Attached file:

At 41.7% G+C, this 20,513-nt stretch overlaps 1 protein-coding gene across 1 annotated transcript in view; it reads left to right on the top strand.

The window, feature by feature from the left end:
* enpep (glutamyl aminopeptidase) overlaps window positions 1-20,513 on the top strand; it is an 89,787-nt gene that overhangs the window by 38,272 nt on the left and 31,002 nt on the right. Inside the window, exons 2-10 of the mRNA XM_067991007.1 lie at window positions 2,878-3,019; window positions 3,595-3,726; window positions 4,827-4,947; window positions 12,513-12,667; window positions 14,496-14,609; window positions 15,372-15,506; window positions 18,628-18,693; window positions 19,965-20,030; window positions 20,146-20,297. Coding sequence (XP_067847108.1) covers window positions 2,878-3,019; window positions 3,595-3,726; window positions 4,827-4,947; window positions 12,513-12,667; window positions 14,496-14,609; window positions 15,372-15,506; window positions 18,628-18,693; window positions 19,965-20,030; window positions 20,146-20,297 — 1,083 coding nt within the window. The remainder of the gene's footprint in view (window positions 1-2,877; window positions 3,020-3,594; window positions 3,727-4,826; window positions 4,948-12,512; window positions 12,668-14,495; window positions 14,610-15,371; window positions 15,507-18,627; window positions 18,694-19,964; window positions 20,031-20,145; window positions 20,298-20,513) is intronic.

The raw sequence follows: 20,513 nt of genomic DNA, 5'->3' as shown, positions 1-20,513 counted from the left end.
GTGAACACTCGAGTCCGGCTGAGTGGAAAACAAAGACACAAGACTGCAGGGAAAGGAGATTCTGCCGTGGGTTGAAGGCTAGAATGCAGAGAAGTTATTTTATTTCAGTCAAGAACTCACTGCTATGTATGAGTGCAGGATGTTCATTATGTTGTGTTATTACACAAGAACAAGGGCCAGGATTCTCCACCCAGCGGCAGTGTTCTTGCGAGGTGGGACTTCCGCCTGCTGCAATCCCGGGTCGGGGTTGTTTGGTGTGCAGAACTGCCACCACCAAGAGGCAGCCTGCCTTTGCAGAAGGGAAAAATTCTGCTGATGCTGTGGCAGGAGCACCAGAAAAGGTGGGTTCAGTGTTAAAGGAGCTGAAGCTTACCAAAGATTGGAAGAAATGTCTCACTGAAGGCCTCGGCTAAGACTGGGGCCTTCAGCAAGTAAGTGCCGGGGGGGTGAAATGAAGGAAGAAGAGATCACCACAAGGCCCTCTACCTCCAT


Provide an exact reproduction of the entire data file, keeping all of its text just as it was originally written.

At 41.7% G+C, this 20,513-nt stretch overlaps 1 protein-coding gene across 1 annotated transcript in view; it reads left to right on the top strand.

The window, feature by feature from the left end:
* enpep (glutamyl aminopeptidase) overlaps window positions 1-20,513 on the top strand; it is an 89,787-nt gene that overhangs the window by 38,272 nt on the left and 31,002 nt on the right. Inside the window, exons 2-10 of the mRNA XM_067991007.1 lie at window positions 2,878-3,019; window positions 3,595-3,726; window positions 4,827-4,947; window positions 12,513-12,667; window positions 14,496-14,609; window positions 15,372-15,506; window positions 18,628-18,693; window positions 19,965-20,030; window positions 20,146-20,297. Coding sequence (XP_067847108.1) covers window positions 2,878-3,019; window positions 3,595-3,726; window positions 4,827-4,947; window positions 12,513-12,667; window positions 14,496-14,609; window positions 15,372-15,506; window positions 18,628-18,693; window positions 19,965-20,030; window positions 20,146-20,297 — 1,083 coding nt within the window. The remainder of the gene's footprint in view (window positions 1-2,877; window positions 3,020-3,594; window positions 3,727-4,826; window positions 4,948-12,512; window positions 12,668-14,495; window positions 14,610-15,371; window positions 15,507-18,627; window positions 18,694-19,964; window positions 20,031-20,145; window positions 20,298-20,513) is intronic.

The raw sequence follows: 20,513 nt of genomic DNA, 5'->3' as shown, positions 1-20,513 counted from the left end.
GTGAACACTCGAGTCCGGCTGAGTGGAAAACAAAGACACAAGACTGCAGGGAAAGGAGATTCTGCCGTGGGTTGAAGGCTAGAATGCAGAGAAGTTATTTTATTTCAGTCAAGAACTCACTGCTATGTATGAGTGCAGGATGTTCATTATGTTGTGTTATTACACAAGAACAAGGGCCAGGATTCTCCACCCAGCGGCAGTGTTCTTGCGAGGTGGGACTTCCGCCTGCTGCAATCCCGGGTCGGGGTTGTTTGGTGTGCAGAACTGCCACCACCAAGAGGCAGCCTGCCTTTGCAGAAGGGAAAAATTCTGCTGATGCTGTGGCAGGAGCACCAGAAAAGGTGGGTTCAGTGTTAAAGGAGCTGAAGCTTACCAAAGATTGGAAGAAATGTCTCACTGAAGGCCTCGGCTAAGACTGGGGCCTTCAGCAAGTAAGTGCCGGGGGGGTGAAATGAAGGAAGAAGAGATCACCACAAGGCCCTCTACCTCCAT